Shrubby Milkwort

Polygala chamaebuxus

preview hoep 00021 polygala chamaebuxus buchsblaettrige kreuzblumeA typical plant of dry grass land and sunny borders of forests on sandy-gravelly soils is a small plant, which is hardly to be overlooked during its blossoming in the spring and early summer: the Shrubby Milkwort. This evergreen ground cover plant has blossoms which are at least two-colored, often even three-colored: white, yellow and pink-orange to reddish brown.

This plant will be spread like many other small flowering plants by ants. Although they are only interested in the fatty appendages (elaiosome) of the seeds, ants carry the seeds also to new locations again and again.


Pisum sativum

preview hoep 00020 pisum sativum erbsePeas have been cultivated by humans for at least 10 000 years. The oldest findings date back from the Neolithic Age and are about 8 000 years old. During this time, probably the first cultivated forms developed. When agriculture became a major factor in Central Europe, peas became more and more important, in fact, it developed, together with lentils, into a staple food for humans.

Whenever children are exposed to first gardening experiences, it should not be done without growing peas – in particular those with a good taste of course , i.e. sugar peas. On a sunny spot with fine crumbling, not overly nutrient-rich and deep soil, success is almost inevitable.


Solanum tuberosum

preview hoep 00025 solanum tuberosum kartoffel blueteNowadays many children living in cities (many adults too though…) do not have any conception of the growing and blooming of one of our most important crops – the potato. Some assume even that this plant does not need at all to flower, because the tubers sprout anyway again and again. For this reason a picture proofing that potatoes do not only flower, but its blooms are also very attractive.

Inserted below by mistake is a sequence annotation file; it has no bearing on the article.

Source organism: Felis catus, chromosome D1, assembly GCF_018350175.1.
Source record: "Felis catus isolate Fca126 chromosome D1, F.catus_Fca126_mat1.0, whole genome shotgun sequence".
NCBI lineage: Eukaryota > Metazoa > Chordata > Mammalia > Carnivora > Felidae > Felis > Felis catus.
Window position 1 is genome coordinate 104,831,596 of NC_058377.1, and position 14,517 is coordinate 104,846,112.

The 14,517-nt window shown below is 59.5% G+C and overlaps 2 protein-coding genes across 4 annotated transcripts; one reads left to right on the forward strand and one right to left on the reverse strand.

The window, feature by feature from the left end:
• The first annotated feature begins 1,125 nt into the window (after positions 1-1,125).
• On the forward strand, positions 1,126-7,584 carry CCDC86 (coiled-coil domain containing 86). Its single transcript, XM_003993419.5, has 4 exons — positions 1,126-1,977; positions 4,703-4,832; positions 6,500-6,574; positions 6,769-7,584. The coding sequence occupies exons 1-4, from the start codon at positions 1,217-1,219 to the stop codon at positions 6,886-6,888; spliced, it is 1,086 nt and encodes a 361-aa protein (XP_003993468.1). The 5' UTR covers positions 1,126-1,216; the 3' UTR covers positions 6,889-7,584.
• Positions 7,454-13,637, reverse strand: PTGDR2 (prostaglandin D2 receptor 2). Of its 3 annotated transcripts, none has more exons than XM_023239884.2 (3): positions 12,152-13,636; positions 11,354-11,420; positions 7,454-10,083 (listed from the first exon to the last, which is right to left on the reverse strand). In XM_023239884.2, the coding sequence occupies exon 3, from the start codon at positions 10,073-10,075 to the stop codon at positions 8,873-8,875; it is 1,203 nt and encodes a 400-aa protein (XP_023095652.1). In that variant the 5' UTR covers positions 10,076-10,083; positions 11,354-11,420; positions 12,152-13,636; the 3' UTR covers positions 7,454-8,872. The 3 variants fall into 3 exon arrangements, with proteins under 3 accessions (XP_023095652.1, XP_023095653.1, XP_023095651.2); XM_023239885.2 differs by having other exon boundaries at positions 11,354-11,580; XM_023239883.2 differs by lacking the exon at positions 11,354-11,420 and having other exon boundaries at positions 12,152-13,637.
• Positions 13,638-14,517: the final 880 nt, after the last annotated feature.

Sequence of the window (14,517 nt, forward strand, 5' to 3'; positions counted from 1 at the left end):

And if we want to draw the attention of children to it: The small green fruits, which form later, are not peas and should not be eaten - under no circumstances.

Purple Willow

Salix purpurea

preview hoep 00026 salix purpurea blutweideWillows do not only belong to the oldest agricultural crops of mankind, but can be used particularly also by children in many ways. Its robust growth, the pronounced ability to grow back after a substantial trim cut and of course the flexibility of the branches make it an interesting, natural building material.

The plant genus willow (Salix) comprises about 450 different species world-wide, which can be differentiated sometimes only with difficulty from each other. Native to Central Europe there are at least about 40 species, but often they hybridize with each other, thus form natural hybrids. In practice therefore only stature groups are differentiated.

The Purple willow (Salix purpurea), which is similar to the Basket willow (Salix viminalis) can also be used for weaving. Both types grow tree-like and can be used as osier with short trunk and numerous young branches in every year if cut back regularly.

Red-berried Elder

Sambucus racemosa

preview hoep 00024 sambucus racemosa traubenholunderUnlike the Black Elder the blooms and fruits of Red-berried Elder do not grow in flat curved clusters (umbels), but in small, cone-shaped racemes (panicle). The fruits are bright red and ready to harvest in late July. For the usage as a wild fruit similar measures as for the larger relative are to be taken, though, with an important addition: Since the seeds or cores of the fruits contain toxic substances even after cooking fruits of the Red-berried Elder should always be strained before subsequent processing steps. As a consequence, these fruits, which contain particularly high amounts of vitamin C and other valuable ingredients are used exclusively for the production of juice, syrup and jelly.